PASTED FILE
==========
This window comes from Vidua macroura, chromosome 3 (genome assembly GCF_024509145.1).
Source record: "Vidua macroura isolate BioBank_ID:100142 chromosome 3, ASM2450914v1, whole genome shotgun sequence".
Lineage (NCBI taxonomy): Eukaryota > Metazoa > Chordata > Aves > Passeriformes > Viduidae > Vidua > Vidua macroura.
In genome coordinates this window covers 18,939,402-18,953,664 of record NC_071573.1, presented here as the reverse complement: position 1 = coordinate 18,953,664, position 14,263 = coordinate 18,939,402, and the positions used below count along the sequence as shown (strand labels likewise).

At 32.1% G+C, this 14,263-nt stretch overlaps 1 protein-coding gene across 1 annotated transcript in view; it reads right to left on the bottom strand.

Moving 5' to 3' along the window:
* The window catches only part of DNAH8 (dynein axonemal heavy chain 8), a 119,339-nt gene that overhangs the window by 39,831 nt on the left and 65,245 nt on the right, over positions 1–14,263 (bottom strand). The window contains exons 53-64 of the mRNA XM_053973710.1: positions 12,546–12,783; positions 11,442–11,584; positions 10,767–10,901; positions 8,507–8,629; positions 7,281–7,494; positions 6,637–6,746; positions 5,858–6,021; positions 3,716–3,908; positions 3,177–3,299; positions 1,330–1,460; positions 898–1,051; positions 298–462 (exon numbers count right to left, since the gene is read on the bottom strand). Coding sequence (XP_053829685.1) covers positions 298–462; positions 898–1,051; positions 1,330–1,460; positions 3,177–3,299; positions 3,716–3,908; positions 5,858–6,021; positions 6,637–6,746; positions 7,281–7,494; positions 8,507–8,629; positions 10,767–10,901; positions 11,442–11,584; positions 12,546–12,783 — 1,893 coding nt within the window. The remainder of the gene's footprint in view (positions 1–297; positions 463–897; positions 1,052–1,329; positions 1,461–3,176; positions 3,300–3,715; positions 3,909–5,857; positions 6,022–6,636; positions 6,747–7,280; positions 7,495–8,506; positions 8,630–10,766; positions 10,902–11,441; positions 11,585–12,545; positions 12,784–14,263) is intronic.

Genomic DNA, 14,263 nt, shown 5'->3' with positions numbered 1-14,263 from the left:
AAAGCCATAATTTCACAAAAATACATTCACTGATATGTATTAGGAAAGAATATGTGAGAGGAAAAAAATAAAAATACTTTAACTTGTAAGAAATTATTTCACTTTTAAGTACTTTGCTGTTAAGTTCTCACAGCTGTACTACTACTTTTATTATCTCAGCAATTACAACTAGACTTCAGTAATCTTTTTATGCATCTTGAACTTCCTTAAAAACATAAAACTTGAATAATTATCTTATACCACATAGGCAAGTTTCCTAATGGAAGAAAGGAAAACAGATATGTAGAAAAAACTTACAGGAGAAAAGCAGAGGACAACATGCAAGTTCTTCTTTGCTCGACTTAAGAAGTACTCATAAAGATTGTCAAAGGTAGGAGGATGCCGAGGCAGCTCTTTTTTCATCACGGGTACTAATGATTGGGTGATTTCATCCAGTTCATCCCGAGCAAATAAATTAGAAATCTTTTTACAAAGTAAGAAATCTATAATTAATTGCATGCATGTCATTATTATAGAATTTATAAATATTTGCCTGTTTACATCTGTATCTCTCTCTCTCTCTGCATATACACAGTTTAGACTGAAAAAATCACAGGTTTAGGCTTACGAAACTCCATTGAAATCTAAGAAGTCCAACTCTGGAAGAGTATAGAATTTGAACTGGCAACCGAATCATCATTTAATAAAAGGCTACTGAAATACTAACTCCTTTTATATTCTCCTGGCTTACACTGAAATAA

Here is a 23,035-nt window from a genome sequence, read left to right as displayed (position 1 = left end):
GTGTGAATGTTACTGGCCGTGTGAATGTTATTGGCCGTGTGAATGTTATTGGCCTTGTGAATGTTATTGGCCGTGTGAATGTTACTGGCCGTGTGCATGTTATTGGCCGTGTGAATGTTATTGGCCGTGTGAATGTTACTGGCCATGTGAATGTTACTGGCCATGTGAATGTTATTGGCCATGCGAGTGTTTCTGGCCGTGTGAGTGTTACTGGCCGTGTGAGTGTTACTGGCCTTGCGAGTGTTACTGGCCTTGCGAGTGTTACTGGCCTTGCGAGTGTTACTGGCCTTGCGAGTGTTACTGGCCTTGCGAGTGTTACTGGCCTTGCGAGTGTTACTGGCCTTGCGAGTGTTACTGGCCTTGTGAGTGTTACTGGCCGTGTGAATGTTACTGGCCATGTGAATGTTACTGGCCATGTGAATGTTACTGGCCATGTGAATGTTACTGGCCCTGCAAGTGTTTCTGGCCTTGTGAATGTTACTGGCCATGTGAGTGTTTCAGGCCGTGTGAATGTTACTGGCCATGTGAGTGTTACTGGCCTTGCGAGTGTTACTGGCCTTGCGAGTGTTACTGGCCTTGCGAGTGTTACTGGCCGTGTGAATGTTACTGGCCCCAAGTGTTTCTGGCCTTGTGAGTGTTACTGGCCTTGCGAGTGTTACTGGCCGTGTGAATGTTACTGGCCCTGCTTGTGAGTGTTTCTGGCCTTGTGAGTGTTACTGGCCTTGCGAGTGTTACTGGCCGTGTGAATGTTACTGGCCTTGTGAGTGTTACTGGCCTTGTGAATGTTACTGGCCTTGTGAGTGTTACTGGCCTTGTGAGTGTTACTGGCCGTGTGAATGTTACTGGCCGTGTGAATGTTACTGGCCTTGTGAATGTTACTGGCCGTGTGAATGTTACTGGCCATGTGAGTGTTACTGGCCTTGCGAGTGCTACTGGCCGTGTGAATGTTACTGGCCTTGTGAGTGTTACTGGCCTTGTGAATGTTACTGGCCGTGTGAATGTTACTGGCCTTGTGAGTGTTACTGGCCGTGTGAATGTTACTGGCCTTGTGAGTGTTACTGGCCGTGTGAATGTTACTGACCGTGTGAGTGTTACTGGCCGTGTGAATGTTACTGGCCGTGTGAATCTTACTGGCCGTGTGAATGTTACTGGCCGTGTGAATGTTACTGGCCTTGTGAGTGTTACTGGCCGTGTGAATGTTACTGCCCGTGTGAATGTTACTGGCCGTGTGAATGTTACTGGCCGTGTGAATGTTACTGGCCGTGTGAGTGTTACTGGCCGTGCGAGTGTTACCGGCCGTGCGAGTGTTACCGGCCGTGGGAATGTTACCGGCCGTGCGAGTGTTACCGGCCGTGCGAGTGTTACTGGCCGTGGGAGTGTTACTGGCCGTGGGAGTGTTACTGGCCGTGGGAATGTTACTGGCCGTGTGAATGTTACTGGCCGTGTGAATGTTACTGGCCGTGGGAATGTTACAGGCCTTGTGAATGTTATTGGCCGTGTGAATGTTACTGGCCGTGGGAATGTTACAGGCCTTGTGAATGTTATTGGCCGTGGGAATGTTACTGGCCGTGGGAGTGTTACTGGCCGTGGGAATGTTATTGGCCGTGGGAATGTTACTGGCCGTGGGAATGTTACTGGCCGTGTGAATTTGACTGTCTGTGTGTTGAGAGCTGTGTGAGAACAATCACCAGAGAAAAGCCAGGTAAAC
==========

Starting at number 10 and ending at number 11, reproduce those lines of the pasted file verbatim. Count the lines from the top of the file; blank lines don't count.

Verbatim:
Here is a 23,035-nt window from a genome sequence, read left to right as displayed (position 1 = left end):
GTGTGAATGTTACTGGCCGTGTGAATGTTATTGGCCGTGTGAATGTTATTGGCCTTGTGAATGTTATTGGCCGTGTGAATGTTACTGGCCGTGTGCATGTTATTGGCCGTGTGAATGTTATTGGCCGTGTGAATGTTACTGGCCATGTGAATGTTACTGGCCATGTGAATGTTATTGGCCATGCGAGTGTTTCTGGCCGTGTGAGTGTTACTGGCCGTGTGAGTGTTACTGGCCTTGCGAGTGTTACTGGCCTTGCGAGTGTTACTGGCCTTGCGAGTGTTACTGGCCTTGCGAGTGTTACTGGCCTTGCGAGTGTTACTGGCCTTGCGAGTGTTACTGGCCTTGCGAGTGTTACTGGCCTTGTGAGTGTTACTGGCCGTGTGAATGTTACTGGCCATGTGAATGTTACTGGCCATGTGAATGTTACTGGCCATGTGAATGTTACTGGCCCTGCAAGTGTTTCTGGCCTTGTGAATGTTACTGGCCATGTGAGTGTTTCAGGCCGTGTGAATGTTACTGGCCATGTGAGTGTTACTGGCCTTGCGAGTGTTACTGGCCTTGCGAGTGTTACTGGCCTTGCGAGTGTTACTGGCCGTGTGAATGTTACTGGCCCCAAGTGTTTCTGGCCTTGTGAGTGTTACTGGCCTTGCGAGTGTTACTGGCCGTGTGAATGTTACTGGCCCTGCTTGTGAGTGTTTCTGGCCTTGTGAGTGTTACTGGCCTTGCGAGTGTTACTGGCCGTGTGAATGTTACTGGCCTTGTGAGTGTTACTGGCCTTGTGAATGTTACTGGCCTTGTGAGTGTTACTGGCCTTGTGAGTGTTACTGGCCGTGTGAATGTTACTGGCCGTGTGAATGTTACTGGCCTTGTGAATGTTACTGGCCGTGTGAATGTTACTGGCCATGTGAGTGTTACTGGCCTTGCGAGTGCTACTGGCCGTGTGAATGTTACTGGCCTTGTGAGTGTTACTGGCCTTGTGAATGTTACTGGCCGTGTGAATGTTACTGGCCTTGTGAGTGTTACTGGCCGTGTGAATGTTACTGGCCTTGTGAGTGTTACTGGCCGTGTGAATGTTACTGACCGTGTGAGTGTTACTGGCCGTGTGAATGTTACTGGCCGTGTGAATCTTACTGGCCGTGTGAATGTTACTGGCCGTGTGAATGTTACTGGCCTTGTGAGTGTTACTGGCCGTGTGAATGTTACTGCCCGTGTGAATGTTACTGGCCGTGTGAATGTTACTGGCCGTGTGAATGTTACTGGCCGTGTGAGTGTTACTGGCCGTGCGAGTGTTACCGGCCGTGCGAGTGTTACCGGCCGTGGGAATGTTACCGGCCGTGCGAGTGTTACCGGCCGTGCGAGTGTTACTGGCCGTGGGAGTGTTACTGGCCGTGGGAGTGTTACTGGCCGTGGGAATGTTACTGGCCGTGTGAATGTTACTGGCCGTGTGAATGTTACTGGCCGTGGGAATGTTACAGGCCTTGTGAATGTTATTGGCCGTGTGAATGTTACTGGCCGTGGGAATGTTACAGGCCTTGTGAATGTTATTGGCCGTGGGAATGTTACTGGCCGTGGGAGTGTTACTGGCCGTGGGAATGTTATTGGCCGTGGGAATGTTACTGGCCGTGGGAATGTTACTGGCCGTGTGAATTTGACTGTCTGTGTGTTGAGAGCTGTGTGAGAACAATCACCAGAGAAAAGCCAGGTAAAC